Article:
As the afternoon wore on, things began to look bleaker and bleaker. The initial plan was to wait until the high tide came in to see if the whale would be able to free himself and swim back out into the ocean. With every thrash of his tail, each spout of water from the blowhole on the top of his head, and every movement of his body, no matter how small, I held out hope that he would somehow free himself. But high tide never came for OKI, because as the hours passed, things began to look very grave, and eventually, the decision was made to euthanize him because he was bleeding heavily and suffering to the point that the situation was critical. I assumed that people would leave the beach once the injections were given, but most didn’t. In fact, some of them stayed until well after sunset, watching as equipment was brought in to pull the whale out of the water. The faces that were once filled with hope that OKI would survive slowly settled into the knowing that his fate had already been decided long before they knew it was. I, too, had hoped that all of us would witness the young whale freeing himself and swimming back out into the depths of the waters from which he had traveled, but it wasn’t to be and the sadness that hovered over everyone congregated on the shoreline was more formidable than I could ever begin to convey to you just by writing about it. You could feel the sorrow it as it soaked into you from each and every person standing on that shoreline: Heaviness. Despair. Hopelessness. Defeat.
Photo credit: Latane Forester
On Friday morning, I returned to the beach and as I approached OKI, I noticed he was much smaller than I had remembered him the day before. He was tethered at the tail to a backhoe and people were touching him and saying goodbye. Not long after, marine biologists and their crew started the necropsy right there on the beach and we were permitted to observe. I’m not going to tell you it wasn’t graphic and bloody because it was; however, it was also fascinating to watch alongside the familiar faces that had kept vigil the day before. OKI’s fins had to be pulled up and held with a chain that was attached to one of the several pieces of equipment on the beach because they were so heavy. Piece by piece, they methodically cut away the skin, taking pieces to be measured to the other biologists who bagged them for further study. And as the morning turned into afternoon, tissue samples and a host of other things were taken in hopes of finding out what happened to the young whale and a deep, deep hole was dug near the dunes to bury him.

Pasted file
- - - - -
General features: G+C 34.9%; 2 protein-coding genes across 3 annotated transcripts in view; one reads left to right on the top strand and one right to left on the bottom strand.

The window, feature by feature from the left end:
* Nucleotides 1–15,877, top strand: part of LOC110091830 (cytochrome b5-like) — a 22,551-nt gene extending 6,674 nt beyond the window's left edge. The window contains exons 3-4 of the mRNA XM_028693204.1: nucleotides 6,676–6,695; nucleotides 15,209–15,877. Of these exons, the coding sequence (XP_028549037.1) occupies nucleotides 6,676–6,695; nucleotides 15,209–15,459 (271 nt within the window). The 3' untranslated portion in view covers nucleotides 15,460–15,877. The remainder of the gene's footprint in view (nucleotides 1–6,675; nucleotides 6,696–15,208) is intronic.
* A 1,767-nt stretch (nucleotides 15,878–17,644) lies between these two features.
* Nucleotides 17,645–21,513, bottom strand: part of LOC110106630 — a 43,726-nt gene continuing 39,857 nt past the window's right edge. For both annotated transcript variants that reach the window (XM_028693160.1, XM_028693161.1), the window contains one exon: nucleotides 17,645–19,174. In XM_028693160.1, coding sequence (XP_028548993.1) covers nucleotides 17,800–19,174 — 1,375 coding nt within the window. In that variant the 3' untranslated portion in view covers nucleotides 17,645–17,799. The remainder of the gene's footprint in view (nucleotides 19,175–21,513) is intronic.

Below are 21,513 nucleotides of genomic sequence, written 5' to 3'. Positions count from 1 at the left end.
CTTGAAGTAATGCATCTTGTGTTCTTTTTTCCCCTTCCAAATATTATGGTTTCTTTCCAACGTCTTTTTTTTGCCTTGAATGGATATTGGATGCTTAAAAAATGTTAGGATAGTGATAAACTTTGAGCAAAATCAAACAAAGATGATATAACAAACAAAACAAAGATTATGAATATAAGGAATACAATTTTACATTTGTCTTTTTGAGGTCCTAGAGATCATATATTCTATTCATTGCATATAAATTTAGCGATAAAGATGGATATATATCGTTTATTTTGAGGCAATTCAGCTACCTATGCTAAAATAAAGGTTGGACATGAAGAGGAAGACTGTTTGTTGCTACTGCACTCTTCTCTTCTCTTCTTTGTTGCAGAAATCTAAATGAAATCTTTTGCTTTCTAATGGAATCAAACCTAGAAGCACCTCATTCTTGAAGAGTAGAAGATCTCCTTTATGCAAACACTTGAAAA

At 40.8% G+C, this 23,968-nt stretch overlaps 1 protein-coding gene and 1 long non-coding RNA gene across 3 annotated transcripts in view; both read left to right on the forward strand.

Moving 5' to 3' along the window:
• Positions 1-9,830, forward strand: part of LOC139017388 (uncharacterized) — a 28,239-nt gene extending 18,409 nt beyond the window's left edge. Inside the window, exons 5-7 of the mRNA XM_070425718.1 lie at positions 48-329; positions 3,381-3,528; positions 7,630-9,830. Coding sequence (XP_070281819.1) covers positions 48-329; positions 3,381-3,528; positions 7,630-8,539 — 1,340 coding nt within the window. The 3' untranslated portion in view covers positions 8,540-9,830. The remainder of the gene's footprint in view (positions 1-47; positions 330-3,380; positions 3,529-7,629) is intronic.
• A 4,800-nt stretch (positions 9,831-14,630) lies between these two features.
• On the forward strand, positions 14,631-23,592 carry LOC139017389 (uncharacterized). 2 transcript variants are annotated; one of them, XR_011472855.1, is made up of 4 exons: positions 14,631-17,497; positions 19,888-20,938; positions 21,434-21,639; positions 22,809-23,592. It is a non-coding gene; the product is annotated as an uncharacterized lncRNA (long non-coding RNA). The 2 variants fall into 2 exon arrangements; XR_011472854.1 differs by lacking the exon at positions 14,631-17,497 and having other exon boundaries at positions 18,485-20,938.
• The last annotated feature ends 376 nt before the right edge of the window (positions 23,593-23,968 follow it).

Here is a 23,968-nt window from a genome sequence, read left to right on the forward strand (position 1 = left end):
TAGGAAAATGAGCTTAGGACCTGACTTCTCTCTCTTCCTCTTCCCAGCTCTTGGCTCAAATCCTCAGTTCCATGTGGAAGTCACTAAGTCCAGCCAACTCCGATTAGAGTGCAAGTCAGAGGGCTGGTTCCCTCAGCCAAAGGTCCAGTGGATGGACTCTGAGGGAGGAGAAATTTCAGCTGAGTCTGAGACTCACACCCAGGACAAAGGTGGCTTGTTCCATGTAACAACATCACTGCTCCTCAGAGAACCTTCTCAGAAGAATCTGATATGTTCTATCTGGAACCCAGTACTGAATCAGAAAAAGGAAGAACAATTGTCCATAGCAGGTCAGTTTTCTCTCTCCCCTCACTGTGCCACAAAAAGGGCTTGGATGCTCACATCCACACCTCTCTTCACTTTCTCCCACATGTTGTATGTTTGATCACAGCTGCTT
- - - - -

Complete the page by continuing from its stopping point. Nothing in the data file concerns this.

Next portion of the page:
The histopathology reports on OKI’s organs and tissues aren’t back yet, but nothing obvious was found during the necropsy that gave us any information as to why OKI was stranded in the shallow shoreline. His belly was empty, which indicated that the marine biologists were correct when they had mentioned the day before that it looked like he hadn’t eaten in awhile. Sperm whales love giant squid, and the fact that he hadn’t been feeding indicates that he was in distress for quite awhile–long, long before he made his way to our shores here on the island. There’s much speculation that OKI got separated from his pod and because of that, was unable to survive. There are a lot of unknowns, which is disheartening to so many of us who stood vigil with him.
People say lots of things like it’s just the circle of life, and perhaps it is. But what I really love about this community is this: when something bad happens here, the locals always come running to the rescue. Whether it’s to wade into the water fully-clothed to comfort a stranded whale stuck in the surf until help arrives, or whether it’s to surround a family who has lost everything they owned in a house fire, they show up and just do what needs to be done, come what may. It’s a tight-knit group of people who band together and take care of their own, which is a rare, yet remarkably beautiful thing and I am humbled and so honored to be fortunate enough to live amongst these kind-hearted, determined, whale-loving people.
The video was taken by local Danielle Gregory Louviere. If you listen closely, you can here OKI “clicking” after Danielle says the words “click click click”. This is how whales communicate.
Rest in peace, OKI. I hope that there’s an oceanic heaven somewhere and that you are feeding on the finest of squid and contentedly swimming as much as you wish to. And despite the fact that you couldn’t be saved, I hope that in some way, you know that a piece of our hearts went with you.
Photo credit: Latane Forester